Creating Innovative Strategies for Business and Brands
Across the world, new ideas, new businesses and new solutions are transforming every market. “Gamechangers” think and act differently. They innovate every aspect of their strategy and business model, brand and marketing, process and leadership.
From Alibaba to Zipcars, Ashmei to Zidisha, Azuri and Zynga, a new generation of businesses are rising out of the maelstrom of economic and technological change across our world. These are just a few of the companies shaking up our world.
Gamechangers are disruptive and innovative, start-ups and corporates, in every sector and region, reshaping our world. They are more ambitious, with stretching vision and enlightened purpose. They see markets as kaleidoscopes of infinite possibilities, assembling and defining them to their advantage. They find their own space, then shape it in their own vision. Most of all they have great ideas. They outthink their competition, thinking bigger and different. They don’t believe in being slightly cheaper or slightly better. That is a short-term game of diminishing returns.
The book is based on deep insights to 100 of the world’s most disruptive innovators today. I started by asking 1000 business leaders to nominate the companies who they believe were “shaking things up” and creating the future in each different sector. The top 100 to emerge were a mix of big and small, spread across every sector and continent, from Asia to the Americas, finance to fashion. And then we wanted to understand what they did differently.
They range from well known innovators like Amazon and Apple – the magic Dash buttons creating a direct link between consumer and brands, the ecosystems that go beyond devices – to new brands like Brazil’s Beauty’in fusing the world of food and cosmetics, or even Zespri redefining the obscure Chinese gooseberry as the superfood Kiwi fruit.
They capture their higher purpose in more inspiring brands that resonate with their target audiences at the right time and place, enabled by data and technology, but more through empathetic design and rich human experiences. They fuse digital and physical, global and local, ideas and networks. Social media drives reach and richness, whilst new business models make the possible profitable. They collaborate with customers, and partner with other business, connecting ideas and utilising their capabilities. They look beyond the sale to enable customers to achieve more, they care about their impact on people and the world, whilst being commercially successful too.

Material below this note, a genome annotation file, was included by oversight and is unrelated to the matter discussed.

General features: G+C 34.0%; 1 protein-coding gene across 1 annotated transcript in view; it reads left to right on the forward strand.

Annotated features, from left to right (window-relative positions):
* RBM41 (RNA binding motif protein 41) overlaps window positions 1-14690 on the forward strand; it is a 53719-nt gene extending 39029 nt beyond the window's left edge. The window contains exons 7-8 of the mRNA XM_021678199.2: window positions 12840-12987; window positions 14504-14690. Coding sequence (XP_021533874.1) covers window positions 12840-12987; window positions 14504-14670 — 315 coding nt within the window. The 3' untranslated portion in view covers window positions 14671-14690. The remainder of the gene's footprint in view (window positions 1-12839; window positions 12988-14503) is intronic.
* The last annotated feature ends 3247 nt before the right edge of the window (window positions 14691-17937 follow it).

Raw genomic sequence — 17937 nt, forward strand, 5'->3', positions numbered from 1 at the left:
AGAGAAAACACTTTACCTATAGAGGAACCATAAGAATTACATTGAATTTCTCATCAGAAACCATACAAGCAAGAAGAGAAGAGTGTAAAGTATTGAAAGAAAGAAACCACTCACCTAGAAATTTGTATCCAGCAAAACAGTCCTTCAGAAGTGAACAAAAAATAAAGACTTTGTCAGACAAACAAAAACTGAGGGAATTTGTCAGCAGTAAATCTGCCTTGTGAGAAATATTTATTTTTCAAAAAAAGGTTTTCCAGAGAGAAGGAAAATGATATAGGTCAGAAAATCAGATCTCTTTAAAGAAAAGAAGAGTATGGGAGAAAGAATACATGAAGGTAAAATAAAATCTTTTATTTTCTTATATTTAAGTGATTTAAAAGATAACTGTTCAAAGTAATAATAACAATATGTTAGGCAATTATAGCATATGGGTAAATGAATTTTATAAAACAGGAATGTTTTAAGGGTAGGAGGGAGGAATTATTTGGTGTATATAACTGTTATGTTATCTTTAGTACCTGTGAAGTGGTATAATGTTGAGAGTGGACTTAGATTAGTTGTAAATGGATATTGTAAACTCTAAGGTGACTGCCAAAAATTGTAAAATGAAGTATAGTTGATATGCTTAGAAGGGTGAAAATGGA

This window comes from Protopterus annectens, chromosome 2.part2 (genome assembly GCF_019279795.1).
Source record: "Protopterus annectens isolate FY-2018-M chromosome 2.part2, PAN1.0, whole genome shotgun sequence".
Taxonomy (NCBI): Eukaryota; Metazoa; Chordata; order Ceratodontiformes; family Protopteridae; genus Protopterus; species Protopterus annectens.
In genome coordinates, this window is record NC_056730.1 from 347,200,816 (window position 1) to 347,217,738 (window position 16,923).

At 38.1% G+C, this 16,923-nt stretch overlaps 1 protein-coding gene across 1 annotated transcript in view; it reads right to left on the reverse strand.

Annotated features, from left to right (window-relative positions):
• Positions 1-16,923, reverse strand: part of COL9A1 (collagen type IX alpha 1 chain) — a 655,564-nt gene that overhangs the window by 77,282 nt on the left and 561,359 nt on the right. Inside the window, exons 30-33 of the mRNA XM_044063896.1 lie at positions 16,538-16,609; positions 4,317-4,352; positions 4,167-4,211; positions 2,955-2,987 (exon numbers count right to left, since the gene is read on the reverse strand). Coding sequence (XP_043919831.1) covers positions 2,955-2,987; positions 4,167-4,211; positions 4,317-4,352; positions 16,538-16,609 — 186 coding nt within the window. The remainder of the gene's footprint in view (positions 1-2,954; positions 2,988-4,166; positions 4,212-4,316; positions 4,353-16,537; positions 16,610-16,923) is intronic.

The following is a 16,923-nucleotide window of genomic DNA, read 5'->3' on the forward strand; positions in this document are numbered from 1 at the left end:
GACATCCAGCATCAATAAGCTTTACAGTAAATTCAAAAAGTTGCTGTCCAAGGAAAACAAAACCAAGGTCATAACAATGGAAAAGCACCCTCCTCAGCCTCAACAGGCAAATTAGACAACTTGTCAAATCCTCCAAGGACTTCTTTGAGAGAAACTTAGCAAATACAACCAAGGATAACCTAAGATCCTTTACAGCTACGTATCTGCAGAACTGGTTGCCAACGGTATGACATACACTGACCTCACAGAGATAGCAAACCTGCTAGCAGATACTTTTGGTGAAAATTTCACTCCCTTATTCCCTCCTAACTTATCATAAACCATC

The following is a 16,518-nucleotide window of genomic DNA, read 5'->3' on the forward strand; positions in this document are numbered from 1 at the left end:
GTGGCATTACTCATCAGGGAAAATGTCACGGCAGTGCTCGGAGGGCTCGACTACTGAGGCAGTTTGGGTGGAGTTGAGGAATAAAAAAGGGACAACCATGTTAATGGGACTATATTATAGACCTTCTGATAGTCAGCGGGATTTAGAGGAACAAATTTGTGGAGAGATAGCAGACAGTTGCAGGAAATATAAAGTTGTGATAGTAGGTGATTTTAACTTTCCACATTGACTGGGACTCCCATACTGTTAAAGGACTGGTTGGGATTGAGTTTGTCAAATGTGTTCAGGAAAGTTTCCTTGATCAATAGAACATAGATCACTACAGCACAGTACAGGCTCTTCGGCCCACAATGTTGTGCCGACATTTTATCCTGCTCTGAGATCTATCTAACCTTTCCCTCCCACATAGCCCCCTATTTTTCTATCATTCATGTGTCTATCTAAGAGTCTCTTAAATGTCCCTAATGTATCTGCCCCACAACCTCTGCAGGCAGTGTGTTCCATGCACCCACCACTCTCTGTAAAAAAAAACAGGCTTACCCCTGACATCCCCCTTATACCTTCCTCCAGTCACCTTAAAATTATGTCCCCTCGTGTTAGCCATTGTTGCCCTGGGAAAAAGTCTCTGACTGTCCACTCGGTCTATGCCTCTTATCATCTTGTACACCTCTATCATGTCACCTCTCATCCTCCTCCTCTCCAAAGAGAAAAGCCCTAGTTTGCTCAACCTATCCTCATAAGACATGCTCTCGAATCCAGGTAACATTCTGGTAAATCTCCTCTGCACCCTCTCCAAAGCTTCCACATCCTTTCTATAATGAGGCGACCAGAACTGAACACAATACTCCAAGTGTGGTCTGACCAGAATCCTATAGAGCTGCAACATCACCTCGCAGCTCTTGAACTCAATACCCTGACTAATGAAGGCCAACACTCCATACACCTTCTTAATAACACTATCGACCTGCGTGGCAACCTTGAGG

As they say in the GoogleX moonshot factory, in seeking to reinvent everything from cars to healthcare, “Why be 10% better, when you could be 10 times better?”
How will you change the game?
Publisher: John Wiley & Sons
Publication date: December 5, 2014
Produced in wide format and attractively illustrated, Peter Fisk’s book is a richly researched work on this interesting subject, well thought out and highly engaging.
Game-changing businesses, the focus of this book, are disruptive and innovative start-ups and corporations that are reshaping economies in every sector in all corners of the globe. They are enterprises that find their own space and then shape it to their advantage.
The first section of the book looks at the mega trends influencing markets. The West-to-East shift is both intellectual and cultural as well as economic and is set to become north to south also as Africa rises, local to global (no borders) and global to local (no borders). Compare the fortunes of Air Asia with American Airlines and the growth of Tata with the decline of GM, author Peter Fisk notes.
Stock markets, he also notes, still group companies into classic boxes, with a different view of the financial risks with each. Sometimes companies can significantly boost their market valuations by declaring, like Time Warner did, that they are now in a different sector.